Those moves were a telling rebuke of Senator Mitch McConnell of Kentucky, the majority leader, and other Republicans in Washington who have either called for Mr. Moore to leave the race or for his expulsion from the Senate should he be elected.

“This is an effort by Mitch McConnell and his cronies to steal this election from the people of Alabama and they will not stand for it!” Mr. Moore wrote on Twitter on Thursday. “I’m gonna tell you who needs to step down,” he continued in another post, “that’s Mitch McConnell.”

But many Republicans believe that trying to remove Mr. Moore from the race or expel him from the Senate if he wins would further enrage the party’s restive base and kill the small-dollar fund-raising that both political parties rely heavily on. And it would provide the kind of raw, angry grass-roots energy that Mr. Bannon says he needs to achieve his goal of ensuring that Mr. McConnell is not the Republican leader a year from now.

“Roy Moore would be a thorn in the Senate G.O.P. leadership’s side, and they would be happy to expel him hoping to both dissuade others and put down the Bannon rebellion,” said Erick Erickson, the Christian conservative writer and radio host who has argued that the debate over Mr. Moore should be viewed in the context of the much larger and more pitched battle between the party’s establishment and anti-establishment wings.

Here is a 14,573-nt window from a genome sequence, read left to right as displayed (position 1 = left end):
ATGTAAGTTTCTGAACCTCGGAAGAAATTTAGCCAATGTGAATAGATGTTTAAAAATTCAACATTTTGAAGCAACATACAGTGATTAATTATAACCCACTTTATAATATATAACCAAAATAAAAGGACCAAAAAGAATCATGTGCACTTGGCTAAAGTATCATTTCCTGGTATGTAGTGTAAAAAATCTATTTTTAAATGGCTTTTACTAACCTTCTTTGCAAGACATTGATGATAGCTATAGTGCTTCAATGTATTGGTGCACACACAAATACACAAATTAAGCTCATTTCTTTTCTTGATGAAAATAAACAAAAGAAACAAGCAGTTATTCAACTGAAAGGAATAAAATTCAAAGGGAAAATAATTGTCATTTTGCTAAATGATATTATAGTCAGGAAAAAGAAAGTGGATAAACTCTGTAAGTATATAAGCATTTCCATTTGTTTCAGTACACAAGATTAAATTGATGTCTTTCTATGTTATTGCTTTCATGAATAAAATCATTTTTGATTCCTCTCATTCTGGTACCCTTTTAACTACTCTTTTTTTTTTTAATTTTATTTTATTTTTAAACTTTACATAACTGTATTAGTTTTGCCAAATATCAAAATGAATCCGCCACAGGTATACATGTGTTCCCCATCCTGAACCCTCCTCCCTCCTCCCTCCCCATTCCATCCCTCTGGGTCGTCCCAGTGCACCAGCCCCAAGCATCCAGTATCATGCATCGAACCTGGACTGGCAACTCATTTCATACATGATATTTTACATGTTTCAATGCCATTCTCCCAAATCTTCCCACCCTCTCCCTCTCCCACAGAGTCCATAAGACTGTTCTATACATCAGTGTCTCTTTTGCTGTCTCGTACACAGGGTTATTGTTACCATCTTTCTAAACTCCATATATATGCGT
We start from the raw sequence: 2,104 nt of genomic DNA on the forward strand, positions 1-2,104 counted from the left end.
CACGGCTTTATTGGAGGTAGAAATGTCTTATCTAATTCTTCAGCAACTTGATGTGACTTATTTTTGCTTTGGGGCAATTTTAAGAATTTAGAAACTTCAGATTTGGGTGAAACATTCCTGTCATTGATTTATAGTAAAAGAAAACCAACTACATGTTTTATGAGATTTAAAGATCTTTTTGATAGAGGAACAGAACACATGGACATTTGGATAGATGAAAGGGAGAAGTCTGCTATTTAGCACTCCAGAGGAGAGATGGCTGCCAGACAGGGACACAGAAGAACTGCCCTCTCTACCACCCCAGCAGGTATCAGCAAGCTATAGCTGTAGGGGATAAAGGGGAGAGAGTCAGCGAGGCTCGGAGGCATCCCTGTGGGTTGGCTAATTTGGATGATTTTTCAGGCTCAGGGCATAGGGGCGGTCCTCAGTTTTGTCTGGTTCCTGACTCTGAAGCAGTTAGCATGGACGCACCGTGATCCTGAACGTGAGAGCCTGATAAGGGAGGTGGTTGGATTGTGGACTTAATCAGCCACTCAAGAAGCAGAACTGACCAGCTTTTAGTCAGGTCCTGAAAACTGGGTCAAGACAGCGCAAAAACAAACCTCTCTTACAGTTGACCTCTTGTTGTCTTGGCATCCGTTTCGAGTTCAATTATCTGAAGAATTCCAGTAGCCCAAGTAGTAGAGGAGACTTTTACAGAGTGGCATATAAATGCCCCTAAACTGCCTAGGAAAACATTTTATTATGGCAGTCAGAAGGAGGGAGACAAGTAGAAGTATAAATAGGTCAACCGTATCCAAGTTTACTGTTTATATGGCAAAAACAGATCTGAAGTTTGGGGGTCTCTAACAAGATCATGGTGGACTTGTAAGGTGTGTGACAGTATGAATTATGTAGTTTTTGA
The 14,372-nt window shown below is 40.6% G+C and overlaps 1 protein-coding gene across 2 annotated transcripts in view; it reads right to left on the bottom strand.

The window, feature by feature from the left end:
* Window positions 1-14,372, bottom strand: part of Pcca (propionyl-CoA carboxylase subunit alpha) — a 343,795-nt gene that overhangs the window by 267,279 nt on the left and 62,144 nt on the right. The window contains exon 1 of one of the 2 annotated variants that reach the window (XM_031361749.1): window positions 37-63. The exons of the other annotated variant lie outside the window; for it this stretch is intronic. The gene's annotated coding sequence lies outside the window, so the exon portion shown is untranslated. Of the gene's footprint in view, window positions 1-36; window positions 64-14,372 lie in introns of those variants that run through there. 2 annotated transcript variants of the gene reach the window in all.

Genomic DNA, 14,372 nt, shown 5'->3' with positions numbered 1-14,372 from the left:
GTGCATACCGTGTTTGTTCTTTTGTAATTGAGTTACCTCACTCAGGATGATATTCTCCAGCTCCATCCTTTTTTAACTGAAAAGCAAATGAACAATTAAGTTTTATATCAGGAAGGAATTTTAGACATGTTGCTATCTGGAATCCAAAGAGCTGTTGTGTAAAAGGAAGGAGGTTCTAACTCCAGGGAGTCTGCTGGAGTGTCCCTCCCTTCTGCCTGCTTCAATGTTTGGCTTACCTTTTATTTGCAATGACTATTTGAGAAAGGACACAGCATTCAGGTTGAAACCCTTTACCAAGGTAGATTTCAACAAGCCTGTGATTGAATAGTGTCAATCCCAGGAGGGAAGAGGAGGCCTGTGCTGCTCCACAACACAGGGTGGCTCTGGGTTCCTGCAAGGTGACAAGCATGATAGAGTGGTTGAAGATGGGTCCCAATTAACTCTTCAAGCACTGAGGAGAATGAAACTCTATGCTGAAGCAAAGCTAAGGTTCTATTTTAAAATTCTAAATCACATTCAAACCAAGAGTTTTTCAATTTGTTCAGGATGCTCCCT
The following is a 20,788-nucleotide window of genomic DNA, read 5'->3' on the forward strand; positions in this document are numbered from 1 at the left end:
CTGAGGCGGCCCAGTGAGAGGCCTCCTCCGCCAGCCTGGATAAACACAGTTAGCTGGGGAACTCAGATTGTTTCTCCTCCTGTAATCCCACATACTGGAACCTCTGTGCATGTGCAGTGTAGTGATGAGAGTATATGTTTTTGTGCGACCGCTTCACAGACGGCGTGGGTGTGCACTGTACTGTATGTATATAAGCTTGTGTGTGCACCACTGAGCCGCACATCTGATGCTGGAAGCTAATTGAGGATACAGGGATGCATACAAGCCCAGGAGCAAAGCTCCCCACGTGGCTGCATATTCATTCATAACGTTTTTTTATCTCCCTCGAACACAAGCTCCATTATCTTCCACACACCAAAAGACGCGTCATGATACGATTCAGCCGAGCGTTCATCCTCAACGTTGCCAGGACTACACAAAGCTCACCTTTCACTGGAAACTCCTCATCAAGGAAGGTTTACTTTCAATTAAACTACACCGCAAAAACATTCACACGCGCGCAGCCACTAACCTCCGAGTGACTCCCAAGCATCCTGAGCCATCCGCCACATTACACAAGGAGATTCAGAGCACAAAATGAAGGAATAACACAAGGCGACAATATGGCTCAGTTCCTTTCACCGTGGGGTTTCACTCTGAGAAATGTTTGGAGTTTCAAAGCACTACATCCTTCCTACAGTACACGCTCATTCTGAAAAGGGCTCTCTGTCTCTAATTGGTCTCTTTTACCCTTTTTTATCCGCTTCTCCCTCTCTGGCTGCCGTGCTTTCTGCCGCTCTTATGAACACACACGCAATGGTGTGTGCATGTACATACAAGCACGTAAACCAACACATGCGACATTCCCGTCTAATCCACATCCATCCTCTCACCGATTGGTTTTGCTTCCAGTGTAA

Party leaders, Mr. Erickson added, “are not as interested in the long-term consequences.” They just want to send a signal by defeating Mr. Moore that the conservative insurrection can and will be crushed, he added. Writing on his website recently, Mr. Erickson said, “I don’t blame the Roy Moore voters for thinking people are out to get them because people really are out to get them.”

Mr. Erickson, like Mr. Bannon, did not initially support Mr. Moore when the primary for the Senate seat vacated by Jeff Sessions, the attorney general, was a three-way contest. In the first round of voting, it was Mr. Moore against Senator Luther Strange, who was appointed to the seat and was supported by Mr. McConnell, and Representative Mo Brooks, a conservative favorite who is much less unpredictable and polarizing. But after Mr. Brooks did not make the runoff, conservatives say, they rallied behind Mr. Moore because of what he represents to them: someone who is under attack from the same Republicans they believe have long tried to marginalize religious conservatives.